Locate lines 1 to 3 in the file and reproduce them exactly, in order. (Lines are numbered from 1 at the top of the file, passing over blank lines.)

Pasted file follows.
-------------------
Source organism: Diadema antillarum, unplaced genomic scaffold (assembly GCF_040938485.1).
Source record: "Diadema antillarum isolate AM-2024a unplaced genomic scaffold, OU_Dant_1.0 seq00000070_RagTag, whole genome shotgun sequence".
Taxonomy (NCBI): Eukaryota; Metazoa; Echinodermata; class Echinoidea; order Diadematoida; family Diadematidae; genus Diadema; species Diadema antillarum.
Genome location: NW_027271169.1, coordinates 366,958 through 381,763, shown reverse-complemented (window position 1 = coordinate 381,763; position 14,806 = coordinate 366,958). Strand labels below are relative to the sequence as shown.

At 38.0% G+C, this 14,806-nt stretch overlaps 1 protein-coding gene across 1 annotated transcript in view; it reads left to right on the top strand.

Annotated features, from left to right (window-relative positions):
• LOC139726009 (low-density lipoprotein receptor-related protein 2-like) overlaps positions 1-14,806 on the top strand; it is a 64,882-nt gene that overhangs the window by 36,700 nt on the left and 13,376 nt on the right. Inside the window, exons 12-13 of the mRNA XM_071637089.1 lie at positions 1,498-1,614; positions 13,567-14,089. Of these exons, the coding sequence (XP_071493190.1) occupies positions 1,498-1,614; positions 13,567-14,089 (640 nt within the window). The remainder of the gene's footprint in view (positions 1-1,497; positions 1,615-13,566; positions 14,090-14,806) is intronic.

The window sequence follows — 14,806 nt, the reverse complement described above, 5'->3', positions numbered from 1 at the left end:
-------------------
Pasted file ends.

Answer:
Source organism: Diadema antillarum, unplaced genomic scaffold (assembly GCF_040938485.1).
Source record: "Diadema antillarum isolate AM-2024a unplaced genomic scaffold, OU_Dant_1.0 seq00000070_RagTag, whole genome shotgun sequence".
Taxonomy (NCBI): Eukaryota; Metazoa; Echinodermata; class Echinoidea; order Diadematoida; family Diadematidae; genus Diadema; species Diadema antillarum.